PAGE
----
Oshkosh's Supple gaining perspective from COVID-19 shutdowns
Oshkosh North grad Sydney Supple, the MaxPreps National Player of the Year last year, was in the midst of her freshman season at Northwestern. The pitcher was mowing down lineups against opponents ranked in the top 5 in the nation, when the nation's focus shifted to the Coronavirus, shutting things down and forcing a new reality.
"It is all so crazy," Supple said. I think I am still coming to terms with so much. You have to all of a sudden leave the place you have called home the last few months and the team that you have called your family. And then you come back here, but home isn't quite home anymore. You can't just go see your family or go wherever you want to go."
And not only did her sporting reality shift, her family restaurant business, the Fox River Brewing Company, Fratellos, and The Melting Pot, all shut down as well.
"It was a really heartbreaking day for family." Suppler said. "The restaurants started with my family in the 1960s with my grandparents. The other day my whole family had to say goodbye to something that has defined our family, just close it up for a while. I know for my parents the hardest part was just telling all the employees that they don't have a place to work right now. That's unfortunate because our family is like 240 people deep."
Supple keep a famously frenetic schedule. 1 day after her high school season ended with an upset loss 2 years ago? She was playing with her club team a day later. And she has spent time raising thousands of dollars to build community softball fields in Oshkosh. So sitting still? That's perhaps her greatest challenge.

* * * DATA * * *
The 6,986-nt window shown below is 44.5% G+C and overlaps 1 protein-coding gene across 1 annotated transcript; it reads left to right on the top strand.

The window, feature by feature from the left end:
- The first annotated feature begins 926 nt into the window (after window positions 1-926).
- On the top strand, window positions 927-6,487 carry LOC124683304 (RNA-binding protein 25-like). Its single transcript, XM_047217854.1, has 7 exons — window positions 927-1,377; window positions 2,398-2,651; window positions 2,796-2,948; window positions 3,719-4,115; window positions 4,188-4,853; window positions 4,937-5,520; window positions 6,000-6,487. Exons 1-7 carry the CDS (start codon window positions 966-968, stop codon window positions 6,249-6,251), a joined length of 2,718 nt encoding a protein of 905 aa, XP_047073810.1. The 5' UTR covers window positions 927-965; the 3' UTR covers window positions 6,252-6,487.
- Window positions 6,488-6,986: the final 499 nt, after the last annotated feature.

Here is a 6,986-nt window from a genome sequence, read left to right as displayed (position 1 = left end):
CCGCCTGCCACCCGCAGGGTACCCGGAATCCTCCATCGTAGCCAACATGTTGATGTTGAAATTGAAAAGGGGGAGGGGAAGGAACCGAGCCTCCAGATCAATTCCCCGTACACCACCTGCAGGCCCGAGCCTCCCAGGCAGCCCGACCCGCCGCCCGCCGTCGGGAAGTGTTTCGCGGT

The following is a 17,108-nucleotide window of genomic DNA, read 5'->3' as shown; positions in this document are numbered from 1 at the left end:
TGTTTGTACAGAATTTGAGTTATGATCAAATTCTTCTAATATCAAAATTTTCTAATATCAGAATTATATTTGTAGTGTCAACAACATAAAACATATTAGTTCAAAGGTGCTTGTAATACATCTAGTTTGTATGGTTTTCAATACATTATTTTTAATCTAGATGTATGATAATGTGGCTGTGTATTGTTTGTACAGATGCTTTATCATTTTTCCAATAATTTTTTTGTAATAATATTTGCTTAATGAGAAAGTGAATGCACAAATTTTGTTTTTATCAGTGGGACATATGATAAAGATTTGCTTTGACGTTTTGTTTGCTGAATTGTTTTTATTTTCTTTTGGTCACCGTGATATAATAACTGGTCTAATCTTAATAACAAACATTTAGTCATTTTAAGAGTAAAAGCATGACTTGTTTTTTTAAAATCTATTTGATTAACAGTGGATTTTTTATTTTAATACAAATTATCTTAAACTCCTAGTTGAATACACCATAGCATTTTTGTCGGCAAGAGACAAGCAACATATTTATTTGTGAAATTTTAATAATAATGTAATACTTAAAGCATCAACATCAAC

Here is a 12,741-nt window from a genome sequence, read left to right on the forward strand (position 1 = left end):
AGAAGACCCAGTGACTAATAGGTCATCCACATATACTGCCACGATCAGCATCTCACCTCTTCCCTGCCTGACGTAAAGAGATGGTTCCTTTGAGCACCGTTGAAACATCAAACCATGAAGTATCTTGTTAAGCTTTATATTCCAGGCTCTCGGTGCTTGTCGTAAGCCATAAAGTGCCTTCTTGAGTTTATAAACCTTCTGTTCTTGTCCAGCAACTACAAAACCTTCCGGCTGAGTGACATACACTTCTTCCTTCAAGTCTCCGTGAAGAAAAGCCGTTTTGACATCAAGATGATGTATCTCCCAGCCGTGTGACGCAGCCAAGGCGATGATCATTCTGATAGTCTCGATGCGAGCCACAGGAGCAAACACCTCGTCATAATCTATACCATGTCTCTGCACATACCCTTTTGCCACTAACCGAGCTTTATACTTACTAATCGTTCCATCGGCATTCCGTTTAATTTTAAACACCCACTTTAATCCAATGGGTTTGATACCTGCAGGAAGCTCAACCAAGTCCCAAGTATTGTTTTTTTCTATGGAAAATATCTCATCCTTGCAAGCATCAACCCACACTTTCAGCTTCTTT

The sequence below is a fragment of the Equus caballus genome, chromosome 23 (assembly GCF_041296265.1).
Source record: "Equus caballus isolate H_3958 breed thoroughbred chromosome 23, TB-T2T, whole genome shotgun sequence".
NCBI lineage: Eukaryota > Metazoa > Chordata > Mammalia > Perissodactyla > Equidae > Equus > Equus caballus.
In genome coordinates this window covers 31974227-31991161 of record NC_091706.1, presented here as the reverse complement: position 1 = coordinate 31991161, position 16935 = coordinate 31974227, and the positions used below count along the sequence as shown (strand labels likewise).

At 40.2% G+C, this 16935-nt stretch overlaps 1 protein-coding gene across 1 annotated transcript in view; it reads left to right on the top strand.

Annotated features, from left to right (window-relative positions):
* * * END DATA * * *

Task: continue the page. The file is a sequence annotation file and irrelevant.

"I don't really know how to handle down time so it has been a work in progress," Supple said.
But she has been able to take a step back and take stock of what matters.
"It has been a humbling experience, for sure," Supple said. "When you have something you love and something that you think is your life taken away from you it gives you perspective. I think I learned that losing softball. And then I learned it as an even harder lesson with my family with the restaurants. Now I am at the point where I realize all I have in life is my family and my faith and my friends. That's all I need. I have always known that in my heart. But now that I am living it is really becoming true that that is all I need in life and I am cherishing what I have in life."
She is leaning on her faith, believing that life will eventually get back to normal.
"When this is over, I think we are all going to appreciate everything so much more," Supple said. "I will never take softball for granted again... I have been hungry before, but I have never been hungrier. And I think the world feels that way right now. Just to be able to appreciate sitting next to somebody, or walking next to somebody in a store. Those are things we all took for granted but are things that we will all appreciate a little more."